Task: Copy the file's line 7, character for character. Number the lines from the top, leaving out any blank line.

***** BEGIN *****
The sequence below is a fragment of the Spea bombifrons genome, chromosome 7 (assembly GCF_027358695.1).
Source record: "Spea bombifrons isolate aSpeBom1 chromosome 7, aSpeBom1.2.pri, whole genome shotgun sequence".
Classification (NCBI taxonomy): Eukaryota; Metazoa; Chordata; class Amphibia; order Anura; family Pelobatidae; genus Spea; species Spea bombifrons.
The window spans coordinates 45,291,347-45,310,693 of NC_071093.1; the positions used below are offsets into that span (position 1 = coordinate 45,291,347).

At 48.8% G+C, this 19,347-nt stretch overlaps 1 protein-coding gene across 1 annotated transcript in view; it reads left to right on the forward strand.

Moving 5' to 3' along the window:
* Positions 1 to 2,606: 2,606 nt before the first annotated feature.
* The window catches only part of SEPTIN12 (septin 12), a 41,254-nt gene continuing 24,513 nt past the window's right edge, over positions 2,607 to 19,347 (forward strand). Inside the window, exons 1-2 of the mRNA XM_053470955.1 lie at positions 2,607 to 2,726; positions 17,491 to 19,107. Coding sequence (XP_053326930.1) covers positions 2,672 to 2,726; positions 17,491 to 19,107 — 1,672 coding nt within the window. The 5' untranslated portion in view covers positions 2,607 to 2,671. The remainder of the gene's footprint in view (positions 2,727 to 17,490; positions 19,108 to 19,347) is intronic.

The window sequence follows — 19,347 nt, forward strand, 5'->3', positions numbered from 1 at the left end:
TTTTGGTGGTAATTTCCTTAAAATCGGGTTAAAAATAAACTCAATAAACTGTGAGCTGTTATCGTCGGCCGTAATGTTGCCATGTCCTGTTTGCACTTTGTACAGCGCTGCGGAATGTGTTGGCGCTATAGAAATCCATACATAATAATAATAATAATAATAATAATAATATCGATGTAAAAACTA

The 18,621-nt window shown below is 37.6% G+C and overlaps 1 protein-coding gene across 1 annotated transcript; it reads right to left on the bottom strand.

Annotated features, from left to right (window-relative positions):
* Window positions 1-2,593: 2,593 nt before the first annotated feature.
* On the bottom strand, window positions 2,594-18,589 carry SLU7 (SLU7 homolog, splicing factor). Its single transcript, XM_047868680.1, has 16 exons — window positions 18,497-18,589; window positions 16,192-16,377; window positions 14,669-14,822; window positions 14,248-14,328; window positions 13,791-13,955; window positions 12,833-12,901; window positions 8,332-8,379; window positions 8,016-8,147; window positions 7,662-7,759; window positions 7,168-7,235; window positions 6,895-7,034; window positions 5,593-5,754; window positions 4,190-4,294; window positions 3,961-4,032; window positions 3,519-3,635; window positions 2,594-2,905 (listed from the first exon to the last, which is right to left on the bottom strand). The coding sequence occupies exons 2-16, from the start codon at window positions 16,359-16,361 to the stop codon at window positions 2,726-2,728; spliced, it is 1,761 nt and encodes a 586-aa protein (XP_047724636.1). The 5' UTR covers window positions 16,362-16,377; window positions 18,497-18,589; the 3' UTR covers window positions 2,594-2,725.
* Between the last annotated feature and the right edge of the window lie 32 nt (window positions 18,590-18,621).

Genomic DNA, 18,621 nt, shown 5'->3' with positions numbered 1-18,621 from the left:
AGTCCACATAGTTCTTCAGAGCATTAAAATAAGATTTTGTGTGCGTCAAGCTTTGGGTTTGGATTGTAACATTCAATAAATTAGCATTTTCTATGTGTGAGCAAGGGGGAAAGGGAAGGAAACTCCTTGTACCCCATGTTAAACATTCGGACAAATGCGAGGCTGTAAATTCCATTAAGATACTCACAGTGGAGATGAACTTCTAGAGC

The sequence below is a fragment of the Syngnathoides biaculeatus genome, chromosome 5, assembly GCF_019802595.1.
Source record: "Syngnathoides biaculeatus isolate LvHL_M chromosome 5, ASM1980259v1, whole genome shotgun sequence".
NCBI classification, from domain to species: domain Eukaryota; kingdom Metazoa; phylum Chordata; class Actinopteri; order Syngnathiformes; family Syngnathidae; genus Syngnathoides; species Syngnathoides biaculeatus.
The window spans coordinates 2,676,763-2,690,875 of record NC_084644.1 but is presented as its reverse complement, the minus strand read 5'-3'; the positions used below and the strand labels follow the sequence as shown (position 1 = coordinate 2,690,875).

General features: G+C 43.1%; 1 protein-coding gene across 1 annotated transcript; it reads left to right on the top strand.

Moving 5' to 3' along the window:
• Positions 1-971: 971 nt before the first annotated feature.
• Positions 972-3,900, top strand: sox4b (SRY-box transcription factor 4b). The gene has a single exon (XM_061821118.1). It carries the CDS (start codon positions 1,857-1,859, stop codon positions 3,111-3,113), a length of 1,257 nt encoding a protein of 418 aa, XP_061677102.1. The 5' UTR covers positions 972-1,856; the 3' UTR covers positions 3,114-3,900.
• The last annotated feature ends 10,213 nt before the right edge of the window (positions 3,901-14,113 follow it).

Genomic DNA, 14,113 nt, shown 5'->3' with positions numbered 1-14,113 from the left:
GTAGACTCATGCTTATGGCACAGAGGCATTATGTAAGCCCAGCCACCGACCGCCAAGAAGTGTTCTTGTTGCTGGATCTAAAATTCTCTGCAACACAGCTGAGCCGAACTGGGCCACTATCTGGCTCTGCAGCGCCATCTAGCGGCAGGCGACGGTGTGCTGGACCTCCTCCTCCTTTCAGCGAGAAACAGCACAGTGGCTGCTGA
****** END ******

* Positions 1 to 2,606: 2,606 nt before the first annotated feature.